Artist Painting by Jonathan Borba

5 Tips to the Find Right Artist for your Comic!

Finding the right artist for your comic project is only half the battle, but a crucial element to get your project off the ground. Today, I wanted to focus on the process of how to find your artist and offer my 5 tips to make it work for you. 

1. Cast a Wide Net! 

Don't be afraid to search high and low for the right artist. Searches for us could take weeks, even months, before we strike gold and find someone who truly understands our vision. 

Don't judge platforms, but embrace every avenue as a chance for opportunity. Behance, Deviant Art, Fiverr, Facebook, Reddit - the list is endless! 

2. Be succinct and offer incentives.

When messaging potential artists, it's always nice to start with asking if they're available/interested. The last thing you want to do is go in expecting they're happy to jump on your bandwagon. 

If you're posting something, be precise. Mention your goals and offerings (page count, price per page, etc.). First contact might be too soon to present more than an elevator pitch of the project, but providing an image to give them an idea of the work you envision might be a nice touch. 

3. Trial, Trial, Trial. 

Once you get people emailing in, it's time to go through their portfolios. Here, we look for artistic skill, as well as similarity in vision. Remember, a great artist may not have the style you're looking for. This is where the trials come in.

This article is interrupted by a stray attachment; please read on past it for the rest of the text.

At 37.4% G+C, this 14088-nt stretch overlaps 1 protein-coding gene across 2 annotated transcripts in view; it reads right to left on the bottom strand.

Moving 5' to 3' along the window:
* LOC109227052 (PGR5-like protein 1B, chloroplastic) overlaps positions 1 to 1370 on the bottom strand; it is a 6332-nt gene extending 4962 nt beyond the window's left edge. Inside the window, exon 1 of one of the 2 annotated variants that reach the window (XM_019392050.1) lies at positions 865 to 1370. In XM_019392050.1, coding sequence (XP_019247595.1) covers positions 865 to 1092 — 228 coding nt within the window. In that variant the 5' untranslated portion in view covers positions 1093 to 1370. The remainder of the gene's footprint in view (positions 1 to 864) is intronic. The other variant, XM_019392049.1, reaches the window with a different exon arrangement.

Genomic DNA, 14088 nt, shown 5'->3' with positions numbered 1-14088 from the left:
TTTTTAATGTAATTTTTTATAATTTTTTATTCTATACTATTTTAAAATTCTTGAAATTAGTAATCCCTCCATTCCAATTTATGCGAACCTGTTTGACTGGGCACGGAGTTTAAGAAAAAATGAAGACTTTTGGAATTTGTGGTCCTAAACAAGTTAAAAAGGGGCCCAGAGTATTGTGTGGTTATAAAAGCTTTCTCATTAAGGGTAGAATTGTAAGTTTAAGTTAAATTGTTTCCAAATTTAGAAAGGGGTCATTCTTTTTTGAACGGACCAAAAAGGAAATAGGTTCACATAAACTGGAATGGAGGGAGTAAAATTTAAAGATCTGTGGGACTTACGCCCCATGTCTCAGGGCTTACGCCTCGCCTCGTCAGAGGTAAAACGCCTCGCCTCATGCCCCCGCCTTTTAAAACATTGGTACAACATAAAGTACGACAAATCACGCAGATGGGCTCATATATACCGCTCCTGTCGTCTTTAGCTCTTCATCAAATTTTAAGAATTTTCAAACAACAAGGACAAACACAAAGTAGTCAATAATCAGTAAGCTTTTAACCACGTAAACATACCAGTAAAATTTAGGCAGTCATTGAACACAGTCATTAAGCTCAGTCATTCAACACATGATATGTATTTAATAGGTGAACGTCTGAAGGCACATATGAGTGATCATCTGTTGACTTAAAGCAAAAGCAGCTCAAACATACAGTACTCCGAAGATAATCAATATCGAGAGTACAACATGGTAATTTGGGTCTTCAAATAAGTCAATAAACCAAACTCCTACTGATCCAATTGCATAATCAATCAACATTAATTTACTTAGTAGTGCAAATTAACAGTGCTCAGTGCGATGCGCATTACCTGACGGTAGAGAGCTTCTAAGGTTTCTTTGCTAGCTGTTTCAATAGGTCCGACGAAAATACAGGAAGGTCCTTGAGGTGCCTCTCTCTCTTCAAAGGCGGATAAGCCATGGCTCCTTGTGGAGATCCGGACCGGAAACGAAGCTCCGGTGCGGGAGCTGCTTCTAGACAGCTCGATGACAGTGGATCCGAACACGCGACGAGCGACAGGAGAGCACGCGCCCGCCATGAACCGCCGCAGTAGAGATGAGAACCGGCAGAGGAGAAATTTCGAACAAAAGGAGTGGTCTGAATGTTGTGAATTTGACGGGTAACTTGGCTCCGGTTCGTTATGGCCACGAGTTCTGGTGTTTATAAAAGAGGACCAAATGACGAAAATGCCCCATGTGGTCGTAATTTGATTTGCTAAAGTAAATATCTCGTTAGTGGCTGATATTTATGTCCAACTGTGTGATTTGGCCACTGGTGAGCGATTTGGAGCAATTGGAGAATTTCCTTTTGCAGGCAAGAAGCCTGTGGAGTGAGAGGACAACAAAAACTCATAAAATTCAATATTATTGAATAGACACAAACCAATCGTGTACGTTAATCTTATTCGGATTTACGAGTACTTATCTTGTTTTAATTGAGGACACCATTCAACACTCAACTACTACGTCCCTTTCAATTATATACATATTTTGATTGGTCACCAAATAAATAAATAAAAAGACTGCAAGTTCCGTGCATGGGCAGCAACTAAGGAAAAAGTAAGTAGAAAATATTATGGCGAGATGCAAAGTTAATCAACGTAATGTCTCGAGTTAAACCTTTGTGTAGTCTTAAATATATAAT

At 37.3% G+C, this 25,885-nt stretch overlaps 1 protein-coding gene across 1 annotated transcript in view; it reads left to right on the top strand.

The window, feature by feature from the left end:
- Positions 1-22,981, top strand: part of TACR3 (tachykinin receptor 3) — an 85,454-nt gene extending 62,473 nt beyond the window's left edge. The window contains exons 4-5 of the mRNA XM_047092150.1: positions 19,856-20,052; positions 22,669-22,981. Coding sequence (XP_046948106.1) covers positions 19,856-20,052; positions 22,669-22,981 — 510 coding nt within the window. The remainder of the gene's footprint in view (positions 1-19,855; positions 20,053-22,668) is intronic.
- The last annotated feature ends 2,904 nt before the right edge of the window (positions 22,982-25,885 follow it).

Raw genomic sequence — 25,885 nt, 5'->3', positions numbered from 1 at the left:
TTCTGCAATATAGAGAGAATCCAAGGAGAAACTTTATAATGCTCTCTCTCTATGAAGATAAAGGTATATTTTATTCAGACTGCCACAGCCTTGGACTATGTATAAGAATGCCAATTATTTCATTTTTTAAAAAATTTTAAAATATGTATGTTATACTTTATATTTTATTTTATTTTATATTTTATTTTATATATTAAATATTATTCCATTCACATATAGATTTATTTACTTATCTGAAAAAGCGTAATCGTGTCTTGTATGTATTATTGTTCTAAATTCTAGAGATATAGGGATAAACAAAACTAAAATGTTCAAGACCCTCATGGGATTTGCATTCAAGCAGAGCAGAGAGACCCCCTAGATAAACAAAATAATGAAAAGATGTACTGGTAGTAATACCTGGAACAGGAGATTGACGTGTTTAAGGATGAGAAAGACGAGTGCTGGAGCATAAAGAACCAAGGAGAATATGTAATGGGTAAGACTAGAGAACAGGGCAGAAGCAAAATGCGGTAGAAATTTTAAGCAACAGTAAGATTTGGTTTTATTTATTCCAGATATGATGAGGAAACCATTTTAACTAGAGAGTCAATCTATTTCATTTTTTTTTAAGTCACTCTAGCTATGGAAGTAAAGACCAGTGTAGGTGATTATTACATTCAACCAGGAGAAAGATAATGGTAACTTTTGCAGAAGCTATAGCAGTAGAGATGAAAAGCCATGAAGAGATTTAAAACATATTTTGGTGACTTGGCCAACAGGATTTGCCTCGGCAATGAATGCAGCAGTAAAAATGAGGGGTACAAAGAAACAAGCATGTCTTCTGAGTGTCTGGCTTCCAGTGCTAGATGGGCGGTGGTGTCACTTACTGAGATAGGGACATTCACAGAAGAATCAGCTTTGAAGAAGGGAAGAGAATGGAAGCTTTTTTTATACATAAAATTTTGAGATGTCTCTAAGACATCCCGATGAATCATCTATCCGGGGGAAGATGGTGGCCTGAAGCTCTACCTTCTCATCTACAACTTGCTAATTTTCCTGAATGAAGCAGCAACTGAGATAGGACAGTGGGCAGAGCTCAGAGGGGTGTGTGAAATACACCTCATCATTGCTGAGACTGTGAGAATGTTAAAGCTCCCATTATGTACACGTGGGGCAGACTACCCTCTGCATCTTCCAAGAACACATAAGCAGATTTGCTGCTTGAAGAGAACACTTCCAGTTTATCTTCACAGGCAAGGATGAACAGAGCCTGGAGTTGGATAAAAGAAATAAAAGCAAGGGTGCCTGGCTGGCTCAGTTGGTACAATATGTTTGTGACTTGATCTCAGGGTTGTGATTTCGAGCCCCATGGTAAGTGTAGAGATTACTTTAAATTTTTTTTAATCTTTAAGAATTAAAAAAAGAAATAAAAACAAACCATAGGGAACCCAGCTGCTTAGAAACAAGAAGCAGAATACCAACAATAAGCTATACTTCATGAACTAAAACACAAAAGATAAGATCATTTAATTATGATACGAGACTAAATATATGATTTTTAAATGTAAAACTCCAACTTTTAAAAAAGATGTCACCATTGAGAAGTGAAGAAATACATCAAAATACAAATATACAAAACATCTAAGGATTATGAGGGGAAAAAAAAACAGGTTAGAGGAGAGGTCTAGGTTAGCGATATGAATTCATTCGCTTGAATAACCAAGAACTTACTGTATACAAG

From the potential artist pool, we usually pick 5 suitable candidates and email them back. We provide the first 10 pages of our comic and a design document that lays out our vision stylistically. 

We provide the candidates with 50 dollars and ask them to provide some examples of what they imagine the project to be. This proof-of-concept approach ensures that we find someone capable of executing the vision. 

Skies of Fire Concept Work
Initial trial artwork by a potential artist for Skies of Fire

4. Gauge Interactions.

During the entire process, keep track of how your relationship with the artist grows. Do they seem excited for the project? Are they responding to emails quickly? Do they seem indifferent to suggested adjustments? 

All these will give you a glimpse of the potential relationship ahead. Being able to work effectively together will ensure success on your project. Be sure that the artist you work with will be a partner and not an employee looking for a paycheck. This also results in artwork that will be above and beyond your expectations. 

File:Project management triangle - fast cheap good.pdf - Wikimedia Commons

5. Understand the Triangle. 

The infamous Management Triangle. Everyone knows it! And it creates some interesting results when applied to projects. My personal opinion is to go for Slow. It's cost-effective and you get a good result. If you have an awesome relationship, this can be fruitful. 

Try to stay away from the Bad section of the triangle. This does not help anyone. If you can afford it, Expensive may be an option for you! 

That's it for me! I hope these tips will help you get on the road of your next collaboration! 

- Vince

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